Will the Corona crisis affect great power conflicts, especially the paradigmatic rivalry between the US and China? It will certainly not mitigate them. Cooperation and open conflict – in particular between the US and China – are likely to coexist. We can assume that the ideological dispute between China and Western states sharpen. At its core this is about the competition between different systems of government and the relationship between state and society. Initially criticized for concealing the epidemic, China is now presenting its authoritarian system as superior to democratic models in dealing with such a crisis. China is also gaining “soft power” through well-staged aid deliveries to Italy and other severely affected states. The United States, in contrast, did not even try to coordinate an international response – further downgrading its image as a benign superpower. Rather, President Trump presented his country as a nationalistic loner. This included an attempt to buy a German pharmaceuticals firm in order to secure a vaccine “only for the USA”, as well as the refusal to ease sanctions on Iran.

Will the virus help to contain wars? Probably not. Countries with ongoing armed conflicts and large vulnerable populations will also be hit hard by the pandemic. At worst, internal conflict lines in highly fragmented states will be drawn even more sharply. The only positive response to the UN Secretary-General’s appeal to “put armed conflict on lockdown” and focus on fighting COVID-19 came from the Philippines. It has gone unheeded in Libya, Yemen and northern Syria, as well as by ISIS and Boko Haram. And North Korea continues to test missiles.

The impact of the pandemic on regional power conflicts is likely to remain negligible. Governments can, however, use the situation for confidence-building measures: the UAE and Kuwait have sent aid to Iran. This was not a one-off, a high-ranking Emirati official explained to me: “We have helped Iran before in emergencies, and Iran would certainly do the same for us. But we have not managed to translate such actions into political reconciliation.” The international community as a whole is likely to devote less energy to crisis diplomacy and conflict resolution. This is clearly so today, with the pandemic as the most urgent issue, but it is likely to remain so, as governments cope with the economic aftermath. Many already poor and weak states are likely to slip into economic crisis without even having contained the health damage. It is conceivable that richer states might grant debt relief to poorer states. But we will probably see less willingness to mobilise aid for humanitarian emergencies, to support the UNHCR, or to fund and staff UN missions.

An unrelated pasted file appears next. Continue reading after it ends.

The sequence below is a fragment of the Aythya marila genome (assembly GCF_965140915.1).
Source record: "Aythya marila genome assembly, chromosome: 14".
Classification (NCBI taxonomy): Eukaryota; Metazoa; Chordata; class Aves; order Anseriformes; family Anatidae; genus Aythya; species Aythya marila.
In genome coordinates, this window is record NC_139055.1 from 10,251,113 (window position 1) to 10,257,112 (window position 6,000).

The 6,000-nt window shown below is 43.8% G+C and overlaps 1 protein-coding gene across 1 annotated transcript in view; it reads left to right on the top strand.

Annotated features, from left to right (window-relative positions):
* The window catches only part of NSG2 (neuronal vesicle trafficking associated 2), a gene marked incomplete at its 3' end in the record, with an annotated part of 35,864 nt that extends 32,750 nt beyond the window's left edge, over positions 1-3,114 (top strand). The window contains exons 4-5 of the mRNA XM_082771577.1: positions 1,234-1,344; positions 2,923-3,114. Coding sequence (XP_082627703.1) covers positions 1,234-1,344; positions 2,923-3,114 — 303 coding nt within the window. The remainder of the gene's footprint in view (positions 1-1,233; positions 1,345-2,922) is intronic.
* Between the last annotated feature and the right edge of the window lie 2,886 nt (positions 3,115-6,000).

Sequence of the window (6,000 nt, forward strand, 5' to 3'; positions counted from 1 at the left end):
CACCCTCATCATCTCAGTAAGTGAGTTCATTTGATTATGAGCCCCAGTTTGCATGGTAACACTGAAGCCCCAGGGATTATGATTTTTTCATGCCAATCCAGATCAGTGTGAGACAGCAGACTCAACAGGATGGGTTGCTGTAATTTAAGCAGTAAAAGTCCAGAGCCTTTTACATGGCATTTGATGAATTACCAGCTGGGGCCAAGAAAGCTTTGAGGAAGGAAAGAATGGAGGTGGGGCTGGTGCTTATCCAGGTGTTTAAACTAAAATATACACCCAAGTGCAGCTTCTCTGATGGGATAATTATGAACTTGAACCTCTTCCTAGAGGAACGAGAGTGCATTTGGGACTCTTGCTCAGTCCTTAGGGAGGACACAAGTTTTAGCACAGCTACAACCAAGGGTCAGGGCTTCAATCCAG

And Europe? Neither Washington nor Beijing will devote much energy to finding common solutions to global problems. Here, it is for the EU and like-minded multilateralists such as Canada, South Korea, Indonesia and Mexico to take the initiative. China, the US and Russia may cooperate if others come up with workable proposals – on global health, for example – but are unlikely to lead inclusive multilateral efforts.

It is possible, but not certain, that the crisis will eventually strengthen cohesion within the EU. After some delay, the EU has rather swiftly moved to support its own severely affected member states. For its international posture, the EU will have to re-learn the language of power, as Josep Borrell, the EU’s High Representative, has put it. This remains true. One should add that Europe’s power – and attractiveness – also rest on the practice of solidarity. Particularly in times like these.